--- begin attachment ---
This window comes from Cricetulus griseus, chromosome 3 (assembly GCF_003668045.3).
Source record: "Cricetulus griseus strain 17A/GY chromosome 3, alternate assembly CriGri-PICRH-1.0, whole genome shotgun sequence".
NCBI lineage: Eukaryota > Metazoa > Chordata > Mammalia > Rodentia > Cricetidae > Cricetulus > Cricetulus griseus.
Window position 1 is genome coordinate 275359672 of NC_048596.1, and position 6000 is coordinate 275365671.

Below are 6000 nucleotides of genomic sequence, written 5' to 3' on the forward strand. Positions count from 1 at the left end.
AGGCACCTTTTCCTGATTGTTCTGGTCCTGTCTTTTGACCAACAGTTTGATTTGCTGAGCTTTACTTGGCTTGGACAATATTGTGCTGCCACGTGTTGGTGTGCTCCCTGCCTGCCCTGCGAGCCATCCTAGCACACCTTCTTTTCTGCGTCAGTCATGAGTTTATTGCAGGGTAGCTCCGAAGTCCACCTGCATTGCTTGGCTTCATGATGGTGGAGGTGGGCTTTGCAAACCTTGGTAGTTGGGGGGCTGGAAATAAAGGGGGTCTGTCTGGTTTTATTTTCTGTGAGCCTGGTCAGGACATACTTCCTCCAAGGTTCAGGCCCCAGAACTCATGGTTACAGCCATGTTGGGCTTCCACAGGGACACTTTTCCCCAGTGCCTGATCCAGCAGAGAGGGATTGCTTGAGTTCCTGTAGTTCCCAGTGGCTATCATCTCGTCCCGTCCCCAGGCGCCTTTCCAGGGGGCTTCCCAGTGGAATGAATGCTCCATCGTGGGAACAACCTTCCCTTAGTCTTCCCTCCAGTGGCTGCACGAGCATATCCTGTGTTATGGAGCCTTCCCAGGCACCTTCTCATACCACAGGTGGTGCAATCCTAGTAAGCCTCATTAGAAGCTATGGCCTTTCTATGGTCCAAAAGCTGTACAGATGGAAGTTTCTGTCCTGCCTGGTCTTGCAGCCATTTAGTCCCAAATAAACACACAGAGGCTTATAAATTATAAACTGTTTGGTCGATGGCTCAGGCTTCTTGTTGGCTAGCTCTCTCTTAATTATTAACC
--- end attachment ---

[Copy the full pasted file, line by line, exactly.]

This window comes from Cricetulus griseus, chromosome 3 (assembly GCF_003668045.3).
Source record: "Cricetulus griseus strain 17A/GY chromosome 3, alternate assembly CriGri-PICRH-1.0, whole genome shotgun sequence".
NCBI lineage: Eukaryota > Metazoa > Chordata > Mammalia > Rodentia > Cricetidae > Cricetulus > Cricetulus griseus.
Window position 1 is genome coordinate 275359672 of NC_048596.1, and position 6000 is coordinate 275365671.

Below are 6000 nucleotides of genomic sequence, written 5' to 3' on the forward strand. Positions count from 1 at the left end.
AGGCACCTTTTCCTGATTGTTCTGGTCCTGTCTTTTGACCAACAGTTTGATTTGCTGAGCTTTACTTGGCTTGGACAATATTGTGCTGCCACGTGTTGGTGTGCTCCCTGCCTGCCCTGCGAGCCATCCTAGCACACCTTCTTTTCTGCGTCAGTCATGAGTTTATTGCAGGGTAGCTCCGAAGTCCACCTGCATTGCTTGGCTTCATGATGGTGGAGGTGGGCTTTGCAAACCTTGGTAGTTGGGGGGCTGGAAATAAAGGGGGTCTGTCTGGTTTTATTTTCTGTGAGCCTGGTCAGGACATACTTCCTCCAAGGTTCAGGCCCCAGAACTCATGGTTACAGCCATGTTGGGCTTCCACAGGGACACTTTTCCCCAGTGCCTGATCCAGCAGAGAGGGATTGCTTGAGTTCCTGTAGTTCCCAGTGGCTATCATCTCGTCCCGTCCCCAGGCGCCTTTCCAGGGGGCTTCCCAGTGGAATGAATGCTCCATCGTGGGAACAACCTTCCCTTAGTCTTCCCTCCAGTGGCTGCACGAGCATATCCTGTGTTATGGAGCCTTCCCAGGCACCTTCTCATACCACAGGTGGTGCAATCCTAGTAAGCCTCATTAGAAGCTATGGCCTTTCTATGGTCCAAAAGCTGTACAGATGGAAGTTTCTGTCCTGCCTGGTCTTGCAGCCATTTAGTCCCAAATAAACACACAGAGGCTTATAAATTATAAACTGTTTGGTCGATGGCTCAGGCTTCTTGTTGGCTAGCTCTCTCTTAATTATTAACC